Our downtime is interspersed throughout the day—we maintain a general vibe that keeps everyone from getting too stressed. From time to time, we pull up videos on the projector screen when we order take out for lunch for inspiration. We keep it casual, but know when to put our heads together and get to work.
There’s a lot. For one, there’s jumping into the design industry without even realizing how tough and time consuming it is. When owning a business, you have to make your own schedule. Sometimes there are no weekends or evenings off. It’s just working all the time.
As the owner, you need to know every aspect of the business: sales, customer service, social media, marketing, and of course design and production. Owning a company is like a clown juggling seven bowls, while entertaining children, and trying to bake the birthday cake at the same party.
RUN! Run and don’t look back. No, but if I’m being serious, check if there’s water in a pool before you jump.
How do you set goals for yourself?
Being a start-up owner, setting up goals fluctuates; priorities fluctuate. Goals set themselves, depending on the company’s status and what it needs in that moment. Everyday is a new day for new goals to be set.
We meet in the office space once or twice a day to discuss our priorities as a team—whether that’s business development or what we’ll be producing to the minutia of running a successful company through social media, customer service, everything. We like to stay on top of our calendar We come in every morning and it feels like we throw a dart at the board to pick a goal for the day because there’s so much to be done.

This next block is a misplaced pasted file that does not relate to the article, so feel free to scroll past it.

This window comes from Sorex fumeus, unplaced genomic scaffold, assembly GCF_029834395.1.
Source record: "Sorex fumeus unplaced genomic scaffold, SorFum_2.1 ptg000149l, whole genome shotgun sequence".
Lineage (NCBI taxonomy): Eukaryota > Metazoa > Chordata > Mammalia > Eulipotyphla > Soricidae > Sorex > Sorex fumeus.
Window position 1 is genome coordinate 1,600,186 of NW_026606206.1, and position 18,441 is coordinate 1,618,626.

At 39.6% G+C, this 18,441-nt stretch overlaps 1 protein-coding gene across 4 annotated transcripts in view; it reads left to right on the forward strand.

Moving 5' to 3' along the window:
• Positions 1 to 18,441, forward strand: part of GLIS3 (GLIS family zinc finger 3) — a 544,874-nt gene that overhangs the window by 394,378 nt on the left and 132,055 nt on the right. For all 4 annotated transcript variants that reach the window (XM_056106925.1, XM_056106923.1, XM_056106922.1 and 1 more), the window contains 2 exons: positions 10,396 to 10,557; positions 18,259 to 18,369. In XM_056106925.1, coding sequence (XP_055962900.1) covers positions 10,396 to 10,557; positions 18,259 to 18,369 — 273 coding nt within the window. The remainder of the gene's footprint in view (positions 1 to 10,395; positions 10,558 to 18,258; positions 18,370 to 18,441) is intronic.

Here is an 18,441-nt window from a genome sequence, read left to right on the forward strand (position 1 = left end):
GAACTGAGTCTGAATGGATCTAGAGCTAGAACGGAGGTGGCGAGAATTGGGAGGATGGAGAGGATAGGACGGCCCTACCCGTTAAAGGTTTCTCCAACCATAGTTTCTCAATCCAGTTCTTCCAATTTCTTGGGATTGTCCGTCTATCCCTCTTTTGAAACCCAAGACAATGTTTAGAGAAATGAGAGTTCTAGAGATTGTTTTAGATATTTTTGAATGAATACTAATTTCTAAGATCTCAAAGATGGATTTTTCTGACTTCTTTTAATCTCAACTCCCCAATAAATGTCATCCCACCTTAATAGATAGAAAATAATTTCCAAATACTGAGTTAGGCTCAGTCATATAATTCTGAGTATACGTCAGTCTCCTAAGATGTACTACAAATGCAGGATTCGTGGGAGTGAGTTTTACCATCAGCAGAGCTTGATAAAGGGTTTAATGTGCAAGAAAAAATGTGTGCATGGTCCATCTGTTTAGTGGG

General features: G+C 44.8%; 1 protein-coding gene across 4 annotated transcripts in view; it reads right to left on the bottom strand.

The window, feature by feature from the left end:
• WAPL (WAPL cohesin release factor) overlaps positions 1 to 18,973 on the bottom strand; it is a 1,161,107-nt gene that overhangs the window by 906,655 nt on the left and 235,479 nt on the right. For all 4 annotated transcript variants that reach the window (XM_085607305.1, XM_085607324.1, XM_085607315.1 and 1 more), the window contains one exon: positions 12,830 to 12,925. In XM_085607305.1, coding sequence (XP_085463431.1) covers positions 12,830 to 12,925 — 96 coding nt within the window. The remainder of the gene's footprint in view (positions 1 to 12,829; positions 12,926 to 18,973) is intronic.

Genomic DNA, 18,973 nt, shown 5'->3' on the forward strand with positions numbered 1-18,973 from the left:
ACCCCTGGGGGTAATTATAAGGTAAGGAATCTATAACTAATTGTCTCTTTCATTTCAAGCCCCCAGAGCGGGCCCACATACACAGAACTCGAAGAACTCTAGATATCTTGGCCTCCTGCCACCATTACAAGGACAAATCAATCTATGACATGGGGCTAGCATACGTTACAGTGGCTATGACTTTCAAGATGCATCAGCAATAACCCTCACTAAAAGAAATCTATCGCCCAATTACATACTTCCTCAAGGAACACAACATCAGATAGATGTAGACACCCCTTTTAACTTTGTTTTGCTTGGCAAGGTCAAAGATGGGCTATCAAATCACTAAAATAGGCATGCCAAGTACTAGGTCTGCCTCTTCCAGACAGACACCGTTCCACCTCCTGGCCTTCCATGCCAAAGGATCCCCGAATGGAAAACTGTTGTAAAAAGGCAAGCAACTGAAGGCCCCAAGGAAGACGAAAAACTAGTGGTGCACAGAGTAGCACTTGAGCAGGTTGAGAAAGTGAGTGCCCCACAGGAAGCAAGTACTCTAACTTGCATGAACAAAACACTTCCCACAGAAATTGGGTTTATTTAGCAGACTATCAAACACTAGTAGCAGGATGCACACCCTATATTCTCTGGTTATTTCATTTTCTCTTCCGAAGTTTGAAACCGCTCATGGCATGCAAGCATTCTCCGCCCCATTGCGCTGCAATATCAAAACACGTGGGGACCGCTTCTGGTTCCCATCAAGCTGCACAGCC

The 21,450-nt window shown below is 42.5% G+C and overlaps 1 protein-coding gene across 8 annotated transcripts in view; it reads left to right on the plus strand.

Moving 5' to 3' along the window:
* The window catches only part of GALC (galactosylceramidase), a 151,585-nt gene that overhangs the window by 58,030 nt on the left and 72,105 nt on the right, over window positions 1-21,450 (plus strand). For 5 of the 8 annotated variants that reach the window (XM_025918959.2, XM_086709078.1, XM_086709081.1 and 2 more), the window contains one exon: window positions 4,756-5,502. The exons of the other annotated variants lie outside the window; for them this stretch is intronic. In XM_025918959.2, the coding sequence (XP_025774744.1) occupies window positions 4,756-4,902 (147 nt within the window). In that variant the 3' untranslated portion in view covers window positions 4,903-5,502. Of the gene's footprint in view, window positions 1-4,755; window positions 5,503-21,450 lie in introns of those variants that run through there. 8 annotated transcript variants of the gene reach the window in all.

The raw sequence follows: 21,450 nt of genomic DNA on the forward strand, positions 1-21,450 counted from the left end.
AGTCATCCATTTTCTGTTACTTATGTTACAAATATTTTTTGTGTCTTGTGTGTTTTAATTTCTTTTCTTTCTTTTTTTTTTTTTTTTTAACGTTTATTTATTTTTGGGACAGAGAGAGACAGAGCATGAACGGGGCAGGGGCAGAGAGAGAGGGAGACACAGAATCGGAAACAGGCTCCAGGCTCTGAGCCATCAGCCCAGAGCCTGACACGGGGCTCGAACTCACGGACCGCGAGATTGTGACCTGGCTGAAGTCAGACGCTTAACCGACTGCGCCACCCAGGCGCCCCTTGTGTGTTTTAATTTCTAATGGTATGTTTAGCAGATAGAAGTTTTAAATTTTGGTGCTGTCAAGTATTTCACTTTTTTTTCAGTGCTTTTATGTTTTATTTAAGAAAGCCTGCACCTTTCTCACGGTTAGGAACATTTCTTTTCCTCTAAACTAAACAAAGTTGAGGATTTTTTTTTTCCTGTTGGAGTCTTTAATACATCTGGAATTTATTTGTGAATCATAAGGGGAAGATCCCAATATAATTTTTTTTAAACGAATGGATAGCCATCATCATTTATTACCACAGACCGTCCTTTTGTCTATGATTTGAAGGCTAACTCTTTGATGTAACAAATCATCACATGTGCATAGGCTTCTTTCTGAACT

How and when do you decide to celebrate a victory?
We celebrate everyday at 6 o’clock, knowing we’ve survived another day.
Victory is a mysterious object in the beginning phases of a startup. Every small accomplishment is a victory for us and that calls for a celebratory moment with our team members, whether it’s enjoying a lunch out, or a few drinks over dinner. We like to keep the morale up and the team close.
For me, victory is being a good team that gets the job done—we celebrate with each other for the stressful times we’ve survived in the studio.
What quote keeps you motivated? What does that quote mean to you?
“The only thing standing between you and your goals is the bullsh*t story you keep telling yourself as to why you can’t achieve it.” –Jordan Belfort
What are some new skills you are trying to acquire to perfect your craft?
For the past two years, I’ve been trying to learn business and management. I have a background in designing and working with different materials, but the skill I never learned (in school) was business. So I chose to learn it the hard way by opening up my own company.
How do you recharge your creativity?
My creativity is driven from curiosity. I’m shocked that some people don’t know how things they use everyday work, like a light bulb, or an elevator. When I learn something new, or how something works, I can implement that knowledge and technology in my life by reifying or deconstructing its meaning and applying it to the process of designing new products.
Collaboration plays a role in every part of the company—from the business aspect to designing. Collaborating with other people makes better design—or better ideas that make better designs. Whenever I outsource, I always do so locally; I like to be friendly with the people I work with and enjoy bouncing ideas off one another before reaching a conclusion.